Ask him if he’s ever had to explain his profession to his family back in Delhi, and Bhuvan recalls the time when “everyone thought ki yeh ladka toh behak gaya hai… ise samjhana padega (this boy has lost his way…he needs to understand better)”. Cut to the present, and he counts project offers from Netflix, Amazon Prime Video, and other content studios.
Unlike Bhuvan, who’s never held a formal job, Prajakta Koli (more popularly known as ‘MostlySane’) found success on YouTube after a failed gig as an RJ.
She tells YourStory,
“I posted my first video in early 2015, when becoming a YouTuber wasn’t a thing. Influencer wasn’t even a term back then. In India, the market was tiny. But I didn’t want to go back to radio and didn’t have any alternative. So, I kept making videos.”
It took her two to three days to get 1,000 views on the first video. Now, she gets 1-1.5 million views in a day on her channel, MostlySane, which has over 3.5 million subscribers and is one of the most popular ones in comedy and entertainment. “Earlier I’d use mostly English, but since 2017, I started using more Hindi in my videos, and the audience just lapped it up,” she says.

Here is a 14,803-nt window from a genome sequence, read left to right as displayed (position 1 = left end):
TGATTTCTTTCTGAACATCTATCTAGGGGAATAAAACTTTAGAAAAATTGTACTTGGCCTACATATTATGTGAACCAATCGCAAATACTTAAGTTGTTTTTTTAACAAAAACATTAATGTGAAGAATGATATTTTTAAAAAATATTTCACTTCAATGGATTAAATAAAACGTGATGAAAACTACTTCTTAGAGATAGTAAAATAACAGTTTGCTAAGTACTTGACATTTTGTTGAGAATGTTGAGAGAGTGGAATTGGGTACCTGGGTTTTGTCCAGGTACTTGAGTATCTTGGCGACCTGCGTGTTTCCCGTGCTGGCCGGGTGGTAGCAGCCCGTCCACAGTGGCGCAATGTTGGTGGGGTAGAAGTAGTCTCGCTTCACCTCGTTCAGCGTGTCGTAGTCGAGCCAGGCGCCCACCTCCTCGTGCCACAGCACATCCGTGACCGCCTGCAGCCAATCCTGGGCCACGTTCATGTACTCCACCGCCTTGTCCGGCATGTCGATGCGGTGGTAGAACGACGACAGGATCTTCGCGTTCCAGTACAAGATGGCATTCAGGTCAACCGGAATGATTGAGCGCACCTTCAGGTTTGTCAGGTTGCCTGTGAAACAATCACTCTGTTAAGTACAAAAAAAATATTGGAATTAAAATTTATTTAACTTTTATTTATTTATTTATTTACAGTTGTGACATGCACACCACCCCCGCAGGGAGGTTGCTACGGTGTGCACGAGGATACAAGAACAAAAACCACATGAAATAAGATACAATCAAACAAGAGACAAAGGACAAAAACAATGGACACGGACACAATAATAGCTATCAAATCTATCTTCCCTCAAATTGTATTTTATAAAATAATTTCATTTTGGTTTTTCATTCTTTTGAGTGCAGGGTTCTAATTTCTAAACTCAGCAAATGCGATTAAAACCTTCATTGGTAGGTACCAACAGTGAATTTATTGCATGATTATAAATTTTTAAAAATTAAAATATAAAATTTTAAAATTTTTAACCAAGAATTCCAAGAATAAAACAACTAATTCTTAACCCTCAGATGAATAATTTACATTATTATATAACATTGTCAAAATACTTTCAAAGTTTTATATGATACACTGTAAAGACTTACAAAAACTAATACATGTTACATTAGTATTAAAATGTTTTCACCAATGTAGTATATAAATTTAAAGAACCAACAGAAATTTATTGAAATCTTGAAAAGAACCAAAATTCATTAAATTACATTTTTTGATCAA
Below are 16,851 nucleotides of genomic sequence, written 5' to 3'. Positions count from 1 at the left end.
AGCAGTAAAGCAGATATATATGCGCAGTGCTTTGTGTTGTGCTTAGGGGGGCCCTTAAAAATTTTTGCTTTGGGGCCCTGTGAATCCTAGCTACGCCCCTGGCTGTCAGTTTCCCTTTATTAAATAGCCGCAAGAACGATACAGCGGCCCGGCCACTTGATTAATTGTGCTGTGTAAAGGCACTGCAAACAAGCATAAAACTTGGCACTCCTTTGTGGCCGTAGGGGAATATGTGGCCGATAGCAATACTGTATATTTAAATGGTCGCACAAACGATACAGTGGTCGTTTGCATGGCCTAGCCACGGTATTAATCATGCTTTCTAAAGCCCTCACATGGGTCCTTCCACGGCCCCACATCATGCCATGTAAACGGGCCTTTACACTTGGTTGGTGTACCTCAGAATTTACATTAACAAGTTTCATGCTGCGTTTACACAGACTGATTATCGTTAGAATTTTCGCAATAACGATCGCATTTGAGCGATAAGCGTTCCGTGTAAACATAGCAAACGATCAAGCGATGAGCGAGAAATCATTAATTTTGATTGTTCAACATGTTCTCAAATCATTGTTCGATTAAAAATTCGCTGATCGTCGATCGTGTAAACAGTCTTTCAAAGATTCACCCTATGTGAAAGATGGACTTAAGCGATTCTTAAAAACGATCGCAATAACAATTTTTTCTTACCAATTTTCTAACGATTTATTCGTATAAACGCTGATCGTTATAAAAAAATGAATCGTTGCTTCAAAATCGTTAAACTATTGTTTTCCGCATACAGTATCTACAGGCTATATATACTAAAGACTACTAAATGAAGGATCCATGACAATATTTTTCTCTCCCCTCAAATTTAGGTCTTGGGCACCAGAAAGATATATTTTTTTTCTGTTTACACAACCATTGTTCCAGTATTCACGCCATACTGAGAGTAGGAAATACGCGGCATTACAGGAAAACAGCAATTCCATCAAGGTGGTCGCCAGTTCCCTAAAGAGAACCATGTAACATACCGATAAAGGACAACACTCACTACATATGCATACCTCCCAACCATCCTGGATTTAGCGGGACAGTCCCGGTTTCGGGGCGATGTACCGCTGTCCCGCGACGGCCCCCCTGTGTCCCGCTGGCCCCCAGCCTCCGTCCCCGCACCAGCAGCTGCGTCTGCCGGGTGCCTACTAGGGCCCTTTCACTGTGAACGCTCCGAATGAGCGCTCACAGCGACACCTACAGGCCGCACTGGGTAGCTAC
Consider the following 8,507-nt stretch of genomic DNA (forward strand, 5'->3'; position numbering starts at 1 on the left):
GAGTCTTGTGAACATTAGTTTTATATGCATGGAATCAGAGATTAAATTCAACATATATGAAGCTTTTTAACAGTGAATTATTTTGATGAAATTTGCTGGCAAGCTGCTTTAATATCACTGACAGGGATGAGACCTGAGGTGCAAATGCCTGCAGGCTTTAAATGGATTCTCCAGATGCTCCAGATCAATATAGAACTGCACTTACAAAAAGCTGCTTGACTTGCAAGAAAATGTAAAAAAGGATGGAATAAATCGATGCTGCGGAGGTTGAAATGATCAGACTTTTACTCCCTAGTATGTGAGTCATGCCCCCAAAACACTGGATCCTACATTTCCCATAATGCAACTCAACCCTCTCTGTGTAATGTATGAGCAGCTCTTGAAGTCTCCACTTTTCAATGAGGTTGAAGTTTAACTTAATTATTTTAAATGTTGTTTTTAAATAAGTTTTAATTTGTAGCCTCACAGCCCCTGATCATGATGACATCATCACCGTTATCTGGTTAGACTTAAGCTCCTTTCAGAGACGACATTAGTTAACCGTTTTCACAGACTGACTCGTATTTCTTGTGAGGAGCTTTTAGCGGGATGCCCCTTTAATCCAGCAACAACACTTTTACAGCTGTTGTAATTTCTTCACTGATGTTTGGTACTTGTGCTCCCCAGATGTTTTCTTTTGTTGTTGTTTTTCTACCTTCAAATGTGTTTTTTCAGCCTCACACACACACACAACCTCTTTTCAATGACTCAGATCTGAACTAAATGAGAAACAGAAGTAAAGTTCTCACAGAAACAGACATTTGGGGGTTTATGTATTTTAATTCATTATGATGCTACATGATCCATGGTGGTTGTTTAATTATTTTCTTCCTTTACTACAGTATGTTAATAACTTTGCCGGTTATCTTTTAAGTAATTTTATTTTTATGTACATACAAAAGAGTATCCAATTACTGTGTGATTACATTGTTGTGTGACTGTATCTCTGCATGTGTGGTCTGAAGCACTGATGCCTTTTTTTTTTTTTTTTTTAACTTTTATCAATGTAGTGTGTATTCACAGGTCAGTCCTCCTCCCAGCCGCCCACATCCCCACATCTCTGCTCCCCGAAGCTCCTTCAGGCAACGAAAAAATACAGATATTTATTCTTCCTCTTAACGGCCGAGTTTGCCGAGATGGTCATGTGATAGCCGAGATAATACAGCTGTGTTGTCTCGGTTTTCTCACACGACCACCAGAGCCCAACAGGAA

In 2018, MostlySane was among the handful of influencers chosen for the ‘YouTube Creators for Change Program’. Last week, she was anointed ‘YouTuber of the Year’ at the Cosmopolitan Blogger Awards 2018. She also recently made it to the Forbes India 30 Under 30 list 2019. She says,
“There is no way I could have seen this happening. When I started, I knew that if I got even 30K subscribers, I would be happy. But 30K is now 3 million and more, and with this digital revolution, it has become a viable medium. Because of YouTube, there are some fairy godmothers in my life.”
The utility YouTubers
While entertainment content is almost a natural fit for a platform like YouTube, the most remarkable trends have emerged when it comes to utility and DIY videos. The company reveals that 71 percent of online video viewers in India “go first to YouTube to watch videos to learn something”. So, be it a DIY beauty routine or an interesting new recipe, YouTube is India’s go-to place.
Shruti Arjun Anand, who runs beauty and lifestyle channel Anaysa, says DIY beauty hacks and quick fashion tips usually go viral. She explains,